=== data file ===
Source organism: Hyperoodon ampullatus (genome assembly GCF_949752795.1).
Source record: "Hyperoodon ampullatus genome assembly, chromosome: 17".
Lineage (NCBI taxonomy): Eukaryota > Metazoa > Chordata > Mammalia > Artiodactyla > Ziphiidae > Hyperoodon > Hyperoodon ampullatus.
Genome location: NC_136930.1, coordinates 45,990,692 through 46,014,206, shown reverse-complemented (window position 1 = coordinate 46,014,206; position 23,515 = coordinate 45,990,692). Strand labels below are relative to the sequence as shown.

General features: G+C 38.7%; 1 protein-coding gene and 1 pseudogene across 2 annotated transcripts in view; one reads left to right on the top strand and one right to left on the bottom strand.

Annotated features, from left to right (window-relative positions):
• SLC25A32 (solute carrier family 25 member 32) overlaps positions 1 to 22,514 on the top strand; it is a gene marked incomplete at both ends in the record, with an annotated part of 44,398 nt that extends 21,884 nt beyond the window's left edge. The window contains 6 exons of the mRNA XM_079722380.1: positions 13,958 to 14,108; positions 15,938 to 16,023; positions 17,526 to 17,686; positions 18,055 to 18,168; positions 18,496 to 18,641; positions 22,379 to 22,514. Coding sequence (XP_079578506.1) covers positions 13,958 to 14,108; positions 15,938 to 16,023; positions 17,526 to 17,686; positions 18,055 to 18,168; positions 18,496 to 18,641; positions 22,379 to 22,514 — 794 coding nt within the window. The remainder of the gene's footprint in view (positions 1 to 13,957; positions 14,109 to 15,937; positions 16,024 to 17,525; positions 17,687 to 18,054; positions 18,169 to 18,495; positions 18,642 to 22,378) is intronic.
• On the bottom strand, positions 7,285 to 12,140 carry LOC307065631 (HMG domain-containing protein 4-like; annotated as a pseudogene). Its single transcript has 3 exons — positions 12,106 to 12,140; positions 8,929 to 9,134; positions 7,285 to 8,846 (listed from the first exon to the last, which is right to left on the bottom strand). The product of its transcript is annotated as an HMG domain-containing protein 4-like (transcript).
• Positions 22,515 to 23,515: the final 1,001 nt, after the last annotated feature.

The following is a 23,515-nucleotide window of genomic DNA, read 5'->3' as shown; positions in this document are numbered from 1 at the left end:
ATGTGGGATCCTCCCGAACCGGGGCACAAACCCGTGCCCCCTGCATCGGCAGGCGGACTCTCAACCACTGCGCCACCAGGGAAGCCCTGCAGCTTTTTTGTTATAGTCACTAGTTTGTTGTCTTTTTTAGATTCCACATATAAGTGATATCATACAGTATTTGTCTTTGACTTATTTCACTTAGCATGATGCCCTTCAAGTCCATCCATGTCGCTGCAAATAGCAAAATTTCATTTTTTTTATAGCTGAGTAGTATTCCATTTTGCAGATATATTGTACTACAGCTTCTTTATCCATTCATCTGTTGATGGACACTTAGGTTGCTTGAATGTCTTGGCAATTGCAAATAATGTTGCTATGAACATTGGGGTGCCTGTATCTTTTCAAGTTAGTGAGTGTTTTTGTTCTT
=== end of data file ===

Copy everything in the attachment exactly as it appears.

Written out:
Source organism: Hyperoodon ampullatus (genome assembly GCF_949752795.1).
Source record: "Hyperoodon ampullatus genome assembly, chromosome: 17".
Lineage (NCBI taxonomy): Eukaryota > Metazoa > Chordata > Mammalia > Artiodactyla > Ziphiidae > Hyperoodon > Hyperoodon ampullatus.
Genome location: NC_136930.1, coordinates 45,990,692 through 46,014,206, shown reverse-complemented (window position 1 = coordinate 46,014,206; position 23,515 = coordinate 45,990,692). Strand labels below are relative to the sequence as shown.

General features: G+C 38.7%; 1 protein-coding gene and 1 pseudogene across 2 annotated transcripts in view; one reads left to right on the top strand and one right to left on the bottom strand.

Annotated features, from left to right (window-relative positions):
• SLC25A32 (solute carrier family 25 member 32) overlaps positions 1 to 22,514 on the top strand; it is a gene marked incomplete at both ends in the record, with an annotated part of 44,398 nt that extends 21,884 nt beyond the window's left edge. The window contains 6 exons of the mRNA XM_079722380.1: positions 13,958 to 14,108; positions 15,938 to 16,023; positions 17,526 to 17,686; positions 18,055 to 18,168; positions 18,496 to 18,641; positions 22,379 to 22,514. Coding sequence (XP_079578506.1) covers positions 13,958 to 14,108; positions 15,938 to 16,023; positions 17,526 to 17,686; positions 18,055 to 18,168; positions 18,496 to 18,641; positions 22,379 to 22,514 — 794 coding nt within the window. The remainder of the gene's footprint in view (positions 1 to 13,957; positions 14,109 to 15,937; positions 16,024 to 17,525; positions 17,687 to 18,054; positions 18,169 to 18,495; positions 18,642 to 22,378) is intronic.
• On the bottom strand, positions 7,285 to 12,140 carry LOC307065631 (HMG domain-containing protein 4-like; annotated as a pseudogene). Its single transcript has 3 exons — positions 12,106 to 12,140; positions 8,929 to 9,134; positions 7,285 to 8,846 (listed from the first exon to the last, which is right to left on the bottom strand). The product of its transcript is annotated as an HMG domain-containing protein 4-like (transcript).
• Positions 22,515 to 23,515: the final 1,001 nt, after the last annotated feature.

The following is a 23,515-nucleotide window of genomic DNA, read 5'->3' as shown; positions in this document are numbered from 1 at the left end:
ATGTGGGATCCTCCCGAACCGGGGCACAAACCCGTGCCCCCTGCATCGGCAGGCGGACTCTCAACCACTGCGCCACCAGGGAAGCCCTGCAGCTTTTTTGTTATAGTCACTAGTTTGTTGTCTTTTTTAGATTCCACATATAAGTGATATCATACAGTATTTGTCTTTGACTTATTTCACTTAGCATGATGCCCTTCAAGTCCATCCATGTCGCTGCAAATAGCAAAATTTCATTTTTTTTATAGCTGAGTAGTATTCCATTTTGCAGATATATTGTACTACAGCTTCTTTATCCATTCATCTGTTGATGGACACTTAGGTTGCTTGAATGTCTTGGCAATTGCAAATAATGTTGCTATGAACATTGGGGTGCCTGTATCTTTTCAAGTTAGTGAGTGTTTTTGTTCTT